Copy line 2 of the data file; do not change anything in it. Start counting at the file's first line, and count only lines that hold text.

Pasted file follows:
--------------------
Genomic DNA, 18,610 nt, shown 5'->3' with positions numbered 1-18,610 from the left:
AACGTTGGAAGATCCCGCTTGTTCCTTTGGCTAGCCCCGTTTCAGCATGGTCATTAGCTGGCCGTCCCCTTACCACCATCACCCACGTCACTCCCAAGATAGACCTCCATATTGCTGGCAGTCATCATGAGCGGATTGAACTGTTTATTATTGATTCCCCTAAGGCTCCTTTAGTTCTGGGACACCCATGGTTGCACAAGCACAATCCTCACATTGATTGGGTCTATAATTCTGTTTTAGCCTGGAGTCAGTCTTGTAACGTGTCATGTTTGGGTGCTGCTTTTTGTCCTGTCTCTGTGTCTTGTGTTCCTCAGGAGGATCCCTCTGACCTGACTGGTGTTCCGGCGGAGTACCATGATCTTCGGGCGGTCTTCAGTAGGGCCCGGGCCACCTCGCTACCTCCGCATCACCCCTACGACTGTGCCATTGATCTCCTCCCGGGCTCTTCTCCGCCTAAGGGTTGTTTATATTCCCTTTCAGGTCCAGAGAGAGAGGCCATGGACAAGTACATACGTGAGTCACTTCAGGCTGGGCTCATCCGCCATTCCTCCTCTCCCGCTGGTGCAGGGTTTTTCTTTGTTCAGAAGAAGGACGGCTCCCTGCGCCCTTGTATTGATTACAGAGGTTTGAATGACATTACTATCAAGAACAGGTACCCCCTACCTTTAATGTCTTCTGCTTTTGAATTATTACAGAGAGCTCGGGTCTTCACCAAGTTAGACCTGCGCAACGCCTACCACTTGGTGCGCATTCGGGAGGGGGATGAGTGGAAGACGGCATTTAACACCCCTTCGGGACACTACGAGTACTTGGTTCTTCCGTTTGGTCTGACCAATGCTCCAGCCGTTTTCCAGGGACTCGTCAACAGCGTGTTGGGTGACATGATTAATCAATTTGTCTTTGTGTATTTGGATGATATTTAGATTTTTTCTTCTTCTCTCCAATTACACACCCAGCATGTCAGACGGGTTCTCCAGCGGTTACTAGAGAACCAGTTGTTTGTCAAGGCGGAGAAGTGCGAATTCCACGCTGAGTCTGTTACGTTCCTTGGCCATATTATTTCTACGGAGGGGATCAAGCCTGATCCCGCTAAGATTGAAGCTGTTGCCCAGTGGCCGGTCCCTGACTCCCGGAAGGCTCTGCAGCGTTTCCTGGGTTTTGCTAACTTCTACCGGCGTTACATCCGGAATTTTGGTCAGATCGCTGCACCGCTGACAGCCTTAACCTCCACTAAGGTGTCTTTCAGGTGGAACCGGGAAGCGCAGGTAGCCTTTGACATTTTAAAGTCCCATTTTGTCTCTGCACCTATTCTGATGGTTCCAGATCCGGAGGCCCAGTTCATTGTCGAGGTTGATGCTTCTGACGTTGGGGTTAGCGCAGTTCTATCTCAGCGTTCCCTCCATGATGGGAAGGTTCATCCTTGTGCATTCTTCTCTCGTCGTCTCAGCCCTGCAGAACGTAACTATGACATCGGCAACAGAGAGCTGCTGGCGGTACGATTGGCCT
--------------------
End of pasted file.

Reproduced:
AACGTTGGAAGATCCCGCTTGTTCCTTTGGCTAGCCCCGTTTCAGCATGGTCATTAGCTGGCCGTCCCCTTACCACCATCACCCACGTCACTCCCAAGATAGACCTCCATATTGCTGGCAGTCATCATGAGCGGATTGAACTGTTTATTATTGATTCCCCTAAGGCTCCTTTAGTTCTGGGACACCCATGGTTGCACAAGCACAATCCTCACATTGATTGGGTCTATAATTCTGTTTTAGCCTGGAGTCAGTCTTGTAACGTGTCATGTTTGGGTGCTGCTTTTTGTCCTGTCTCTGTGTCTTGTGTTCCTCAGGAGGATCCCTCTGACCTGACTGGTGTTCCGGCGGAGTACCATGATCTTCGGGCGGTCTTCAGTAGGGCCCGGGCCACCTCGCTACCTCCGCATCACCCCTACGACTGTGCCATTGATCTCCTCCCGGGCTCTTCTCCGCCTAAGGGTTGTTTATATTCCCTTTCAGGTCCAGAGAGAGAGGCCATGGACAAGTACATACGTGAGTCACTTCAGGCTGGGCTCATCCGCCATTCCTCCTCTCCCGCTGGTGCAGGGTTTTTCTTTGTTCAGAAGAAGGACGGCTCCCTGCGCCCTTGTATTGATTACAGAGGTTTGAATGACATTACTATCAAGAACAGGTACCCCCTACCTTTAATGTCTTCTGCTTTTGAATTATTACAGAGAGCTCGGGTCTTCACCAAGTTAGACCTGCGCAACGCCTACCACTTGGTGCGCATTCGGGAGGGGGATGAGTGGAAGACGGCATTTAACACCCCTTCGGGACACTACGAGTACTTGGTTCTTCCGTTTGGTCTGACCAATGCTCCAGCCGTTTTCCAGGGACTCGTCAACAGCGTGTTGGGTGACATGATTAATCAATTTGTCTTTGTGTATTTGGATGATATTTAGATTTTTTCTTCTTCTCTCCAATTACACACCCAGCATGTCAGACGGGTTCTCCAGCGGTTACTAGAGAACCAGTTGTTTGTCAAGGCGGAGAAGTGCGAATTCCACGCTGAGTCTGTTACGTTCCTTGGCCATATTATTTCTACGGAGGGGATCAAGCCTGATCCCGCTAAGATTGAAGCTGTTGCCCAGTGGCCGGTCCCTGACTCCCGGAAGGCTCTGCAGCGTTTCCTGGGTTTTGCTAACTTCTACCGGCGTTACATCCGGAATTTTGGTCAGATCGCTGCACCGCTGACAGCCTTAACCTCCACTAAGGTGTCTTTCAGGTGGAACCGGGAAGCGCAGGTAGCCTTTGACATTTTAAAGTCCCATTTTGTCTCTGCACCTATTCTGATGGTTCCAGATCCGGAGGCCCAGTTCATTGTCGAGGTTGATGCTTCTGACGTTGGGGTTAGCGCAGTTCTATCTCAGCGTTCCCTCCATGATGGGAAGGTTCATCCTTGTGCATTCTTCTCTCGTCGTCTCAGCCCTGCAGAACGTAACTATGACATCGGCAACAGAGAGCTGCTGGCGGTACGATTGGCCT